April 3, 2020
JOHN A. FERRONE, ESQ.
Adams, Ferrone & Ferrone
California peace officers and all public safety personnel face many challenges that expose them to a very real risk of serious injury and death. We are all aware of the pitfalls to the workers’ compensation (workers’ comp) system. However, peace officers face even more uncertainty when entering the industrial disability retirement (IDR) process.
Recently, we have seen a ramp-up of litigation in the IDR cases even when the workers’ comp evidence confirms the (public) safety member cannot return to full duty. Cities are referring the injured officer to a separate medical evaluation for the IDR PERS case. This evaluator may or may not confirm the safety member’s disability. If the report states the member is not disabled, the IDR application will be denied and the member will have to appeal the denial to an administrative hearing.
Furthermore, the PERS hearing will require the physical appearance of the medical expert to testify about the medical findings — which is a significant cost to the employee. The employers know safety officers do not have the funds to pay. If no expert appears, the application will be denied! Worse, the city can slow the process and the member ends up burning through all their accrued leave.
Enter Huntington Beach POA to the fight. The POA had been struggling with a dysfunctional approach the City of Huntington Beach relied on in denying cases. There were several pending IDR cases where there was no dispute in the workers’ comp process — the safety officer could not return to work. In each case, the previous City leadership retained an outside law firm, who advocated a new process — sending the safety officers to another medical evaluation, which then determined the member to be fit for duty! These members just fell into the IDR swamp as a result of this dysfunctional approach. There needed to be a change.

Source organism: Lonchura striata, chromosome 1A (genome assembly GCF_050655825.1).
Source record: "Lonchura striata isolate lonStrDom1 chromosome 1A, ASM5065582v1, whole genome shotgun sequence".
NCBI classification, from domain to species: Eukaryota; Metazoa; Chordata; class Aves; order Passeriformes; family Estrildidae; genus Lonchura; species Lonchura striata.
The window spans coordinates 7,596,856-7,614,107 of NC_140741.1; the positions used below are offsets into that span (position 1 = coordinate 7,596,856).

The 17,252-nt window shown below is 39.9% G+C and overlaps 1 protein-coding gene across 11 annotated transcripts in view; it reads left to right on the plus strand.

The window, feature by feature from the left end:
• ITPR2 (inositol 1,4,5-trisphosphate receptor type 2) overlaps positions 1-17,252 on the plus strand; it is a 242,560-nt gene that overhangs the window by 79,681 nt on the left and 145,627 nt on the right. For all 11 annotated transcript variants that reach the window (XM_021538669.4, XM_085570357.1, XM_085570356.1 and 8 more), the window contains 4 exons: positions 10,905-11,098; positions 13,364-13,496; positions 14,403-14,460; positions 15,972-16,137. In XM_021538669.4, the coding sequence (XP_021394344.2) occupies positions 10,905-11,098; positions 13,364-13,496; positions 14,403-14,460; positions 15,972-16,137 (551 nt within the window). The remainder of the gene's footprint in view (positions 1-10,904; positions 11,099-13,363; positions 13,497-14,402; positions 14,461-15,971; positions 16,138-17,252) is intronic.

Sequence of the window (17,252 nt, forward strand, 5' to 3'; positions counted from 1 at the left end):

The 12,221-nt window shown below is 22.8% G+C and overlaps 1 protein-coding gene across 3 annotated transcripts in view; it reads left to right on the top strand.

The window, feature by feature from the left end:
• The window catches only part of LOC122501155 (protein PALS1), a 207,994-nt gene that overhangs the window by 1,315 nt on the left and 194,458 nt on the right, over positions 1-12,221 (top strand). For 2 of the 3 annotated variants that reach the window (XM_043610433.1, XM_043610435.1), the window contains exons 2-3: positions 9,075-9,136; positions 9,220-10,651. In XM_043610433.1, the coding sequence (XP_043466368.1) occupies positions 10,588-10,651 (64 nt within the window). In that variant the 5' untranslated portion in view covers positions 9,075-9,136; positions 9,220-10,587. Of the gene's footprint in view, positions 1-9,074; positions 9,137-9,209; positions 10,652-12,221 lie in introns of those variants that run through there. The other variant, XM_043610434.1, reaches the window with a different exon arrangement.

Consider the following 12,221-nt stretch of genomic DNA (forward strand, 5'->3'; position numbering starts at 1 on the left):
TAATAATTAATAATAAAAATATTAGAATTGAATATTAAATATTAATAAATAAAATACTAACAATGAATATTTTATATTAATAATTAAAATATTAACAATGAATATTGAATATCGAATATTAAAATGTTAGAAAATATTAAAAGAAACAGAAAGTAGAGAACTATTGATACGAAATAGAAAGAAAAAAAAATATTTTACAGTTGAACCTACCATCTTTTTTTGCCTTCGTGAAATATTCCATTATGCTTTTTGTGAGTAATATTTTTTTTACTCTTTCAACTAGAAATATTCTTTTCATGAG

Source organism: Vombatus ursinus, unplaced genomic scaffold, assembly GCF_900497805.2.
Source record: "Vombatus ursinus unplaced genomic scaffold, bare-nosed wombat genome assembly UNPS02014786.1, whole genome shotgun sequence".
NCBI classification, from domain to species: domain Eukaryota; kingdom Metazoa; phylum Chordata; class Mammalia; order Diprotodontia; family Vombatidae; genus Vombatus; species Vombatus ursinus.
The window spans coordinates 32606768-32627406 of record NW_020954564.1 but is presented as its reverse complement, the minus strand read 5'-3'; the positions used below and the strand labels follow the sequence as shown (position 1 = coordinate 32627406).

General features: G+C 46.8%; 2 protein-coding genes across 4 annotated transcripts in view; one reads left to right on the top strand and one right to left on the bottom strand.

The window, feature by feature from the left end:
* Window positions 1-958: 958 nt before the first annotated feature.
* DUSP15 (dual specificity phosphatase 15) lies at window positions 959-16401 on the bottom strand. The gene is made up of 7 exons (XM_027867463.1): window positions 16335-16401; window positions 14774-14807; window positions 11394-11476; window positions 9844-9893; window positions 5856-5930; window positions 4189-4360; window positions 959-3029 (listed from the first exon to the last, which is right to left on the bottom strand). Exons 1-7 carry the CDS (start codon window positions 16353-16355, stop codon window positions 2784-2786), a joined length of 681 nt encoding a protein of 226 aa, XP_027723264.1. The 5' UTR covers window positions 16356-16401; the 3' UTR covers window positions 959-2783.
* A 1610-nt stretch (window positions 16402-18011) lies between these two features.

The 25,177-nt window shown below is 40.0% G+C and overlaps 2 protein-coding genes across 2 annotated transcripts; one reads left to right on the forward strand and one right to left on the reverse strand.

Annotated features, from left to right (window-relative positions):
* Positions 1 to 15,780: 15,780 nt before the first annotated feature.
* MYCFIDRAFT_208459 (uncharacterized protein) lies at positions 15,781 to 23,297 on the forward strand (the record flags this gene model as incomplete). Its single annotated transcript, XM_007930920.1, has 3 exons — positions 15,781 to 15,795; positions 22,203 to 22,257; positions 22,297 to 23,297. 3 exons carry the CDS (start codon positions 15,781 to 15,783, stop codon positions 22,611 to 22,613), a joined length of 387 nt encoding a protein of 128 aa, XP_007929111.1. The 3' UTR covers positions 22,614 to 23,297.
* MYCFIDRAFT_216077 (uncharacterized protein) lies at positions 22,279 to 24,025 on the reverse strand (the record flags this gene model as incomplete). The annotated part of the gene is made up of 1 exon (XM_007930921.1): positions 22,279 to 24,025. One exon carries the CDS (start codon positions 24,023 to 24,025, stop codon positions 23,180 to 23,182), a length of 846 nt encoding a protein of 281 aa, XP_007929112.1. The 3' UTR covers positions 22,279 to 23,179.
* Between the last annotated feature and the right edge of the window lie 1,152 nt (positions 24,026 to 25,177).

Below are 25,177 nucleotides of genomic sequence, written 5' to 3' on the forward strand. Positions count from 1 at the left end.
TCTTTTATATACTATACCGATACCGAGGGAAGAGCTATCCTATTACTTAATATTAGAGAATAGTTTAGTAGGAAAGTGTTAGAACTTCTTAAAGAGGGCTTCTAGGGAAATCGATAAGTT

The City and Huntington Beach POA had previously negotiated a labor-management agreement to expedite workers’ comp claims. To that end, the new alternative dispute resolution (ADR) program utilized a list of independent medical evaluators (IME) in various specialties to resolve all disputes. If a dispute arose, such as the ability to return to work, an IME would be assigned to the case within 30 days, and the IME had to issue a report 30 days later. We collaborated with the POA and suggested to design a side letter from the ADR agreement that will streamline the IDR process, reducing city costs and protecting the member.
The essence of the new agreement was to require the City to use the existing IMEs from the workers’ comp ADR panel and further allow the written report to be admissible if the case went to a hearing. The goal was to expedite the process by getting the current IME to issue a supplemental report addressing four important PERS issues (IDR). The goals were to reduce costs and delays to the members and the City.
Huntington Beach POA has been on a four- to five-year revamping of its efforts in politics, public relations, community outreach and more. They have become highly effective in Orange County and are continuing to build. In this case, the Huntington Beach POA showed city leaders a way to reduce city costs, care for the member and put cops on the street. Based upon the fact, the city leaders in Huntington Beach received unfiltered information and correct data and they fully understood the value of the new agreement. The City agreed to a side letter and it was officially adopted by the city council.
The new IDR process will save the City huge expenses in litigation and the costs of medical experts. More importantly, injured safety members have a fast track from the workers’ comp system to the IDR. I can’t stress enough the importance of every association to strengthen their relationships in the community and government to overcome these and other deceptive tactics being used against members and their families. No more will safety members be facing the litigation swamp. “This item should be on every association’s radar statewide,” says Yasha Nikitin, president of the Huntington Beach POA. Nikitin can be reached at firstname.lastname@example.org.
John A. Ferrone is a partner of Adams, Ferrone & Ferrone and has been practicing law for nearly three decades. John specializes in the areas of workers’ compensation, employment litigation, retirement, and internal affairs investigations. His successful track record in these areas has brought a fresh and creative perspective to public safety.
John is a skilled negotiator and has represented labor unions at the bargaining table in workers’ compensation matters. John has had extensive litigation experience in administrative hearings and has successfully argued before the Courts of Appeal and the California Supreme Court.